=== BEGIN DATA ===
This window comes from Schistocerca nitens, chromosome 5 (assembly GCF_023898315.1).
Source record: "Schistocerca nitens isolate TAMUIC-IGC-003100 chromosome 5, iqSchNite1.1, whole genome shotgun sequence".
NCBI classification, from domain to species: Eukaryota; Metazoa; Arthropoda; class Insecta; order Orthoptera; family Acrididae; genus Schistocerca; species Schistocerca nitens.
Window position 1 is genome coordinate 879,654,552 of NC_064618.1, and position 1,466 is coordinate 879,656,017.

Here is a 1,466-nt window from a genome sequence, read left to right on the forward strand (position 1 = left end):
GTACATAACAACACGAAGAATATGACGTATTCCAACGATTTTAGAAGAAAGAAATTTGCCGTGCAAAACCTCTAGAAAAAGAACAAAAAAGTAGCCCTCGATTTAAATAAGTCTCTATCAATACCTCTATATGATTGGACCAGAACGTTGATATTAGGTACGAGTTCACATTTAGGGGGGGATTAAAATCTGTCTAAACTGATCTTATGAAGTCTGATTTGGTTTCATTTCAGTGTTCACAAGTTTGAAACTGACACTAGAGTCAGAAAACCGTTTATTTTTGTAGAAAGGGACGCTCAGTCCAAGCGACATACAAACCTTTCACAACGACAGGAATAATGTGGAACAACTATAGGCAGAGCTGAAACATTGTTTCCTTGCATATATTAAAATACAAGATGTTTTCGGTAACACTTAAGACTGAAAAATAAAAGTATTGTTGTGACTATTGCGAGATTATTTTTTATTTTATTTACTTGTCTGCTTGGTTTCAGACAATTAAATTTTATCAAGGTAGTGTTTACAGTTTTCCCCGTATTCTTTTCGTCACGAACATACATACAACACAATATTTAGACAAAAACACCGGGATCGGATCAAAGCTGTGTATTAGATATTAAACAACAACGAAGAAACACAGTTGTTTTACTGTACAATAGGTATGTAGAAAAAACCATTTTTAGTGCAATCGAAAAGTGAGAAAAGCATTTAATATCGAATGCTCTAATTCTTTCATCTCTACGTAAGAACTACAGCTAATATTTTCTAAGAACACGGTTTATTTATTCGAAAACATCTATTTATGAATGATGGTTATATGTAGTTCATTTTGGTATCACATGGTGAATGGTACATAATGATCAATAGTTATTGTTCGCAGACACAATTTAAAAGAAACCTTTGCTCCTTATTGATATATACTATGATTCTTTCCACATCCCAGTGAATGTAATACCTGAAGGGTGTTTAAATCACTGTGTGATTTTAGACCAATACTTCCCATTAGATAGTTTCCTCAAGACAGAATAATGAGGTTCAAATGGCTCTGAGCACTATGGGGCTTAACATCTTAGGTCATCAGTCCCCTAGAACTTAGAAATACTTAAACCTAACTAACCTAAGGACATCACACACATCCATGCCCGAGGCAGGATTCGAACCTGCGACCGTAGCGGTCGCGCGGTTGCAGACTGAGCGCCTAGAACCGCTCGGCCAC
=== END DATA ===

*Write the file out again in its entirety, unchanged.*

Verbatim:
This window comes from Schistocerca nitens, chromosome 5 (assembly GCF_023898315.1).
Source record: "Schistocerca nitens isolate TAMUIC-IGC-003100 chromosome 5, iqSchNite1.1, whole genome shotgun sequence".
NCBI classification, from domain to species: Eukaryota; Metazoa; Arthropoda; class Insecta; order Orthoptera; family Acrididae; genus Schistocerca; species Schistocerca nitens.
Window position 1 is genome coordinate 879,654,552 of NC_064618.1, and position 1,466 is coordinate 879,656,017.

Here is a 1,466-nt window from a genome sequence, read left to right on the forward strand (position 1 = left end):
GTACATAACAACACGAAGAATATGACGTATTCCAACGATTTTAGAAGAAAGAAATTTGCCGTGCAAAACCTCTAGAAAAAGAACAAAAAAGTAGCCCTCGATTTAAATAAGTCTCTATCAATACCTCTATATGATTGGACCAGAACGTTGATATTAGGTACGAGTTCACATTTAGGGGGGGATTAAAATCTGTCTAAACTGATCTTATGAAGTCTGATTTGGTTTCATTTCAGTGTTCACAAGTTTGAAACTGACACTAGAGTCAGAAAACCGTTTATTTTTGTAGAAAGGGACGCTCAGTCCAAGCGACATACAAACCTTTCACAACGACAGGAATAATGTGGAACAACTATAGGCAGAGCTGAAACATTGTTTCCTTGCATATATTAAAATACAAGATGTTTTCGGTAACACTTAAGACTGAAAAATAAAAGTATTGTTGTGACTATTGCGAGATTATTTTTTATTTTATTTACTTGTCTGCTTGGTTTCAGACAATTAAATTTTATCAAGGTAGTGTTTACAGTTTTCCCCGTATTCTTTTCGTCACGAACATACATACAACACAATATTTAGACAAAAACACCGGGATCGGATCAAAGCTGTGTATTAGATATTAAACAACAACGAAGAAACACAGTTGTTTTACTGTACAATAGGTATGTAGAAAAAACCATTTTTAGTGCAATCGAAAAGTGAGAAAAGCATTTAATATCGAATGCTCTAATTCTTTCATCTCTACGTAAGAACTACAGCTAATATTTTCTAAGAACACGGTTTATTTATTCGAAAACATCTATTTATGAATGATGGTTATATGTAGTTCATTTTGGTATCACATGGTGAATGGTACATAATGATCAATAGTTATTGTTCGCAGACACAATTTAAAAGAAACCTTTGCTCCTTATTGATATATACTATGATTCTTTCCACATCCCAGTGAATGTAATACCTGAAGGGTGTTTAAATCACTGTGTGATTTTAGACCAATACTTCCCATTAGATAGTTTCCTCAAGACAGAATAATGAGGTTCAAATGGCTCTGAGCACTATGGGGCTTAACATCTTAGGTCATCAGTCCCCTAGAACTTAGAAATACTTAAACCTAACTAACCTAAGGACATCACACACATCCATGCCCGAGGCAGGATTCGAACCTGCGACCGTAGCGGTCGCGCGGTTGCAGACTGAGCGCCTAGAACCGCTCGGCCAC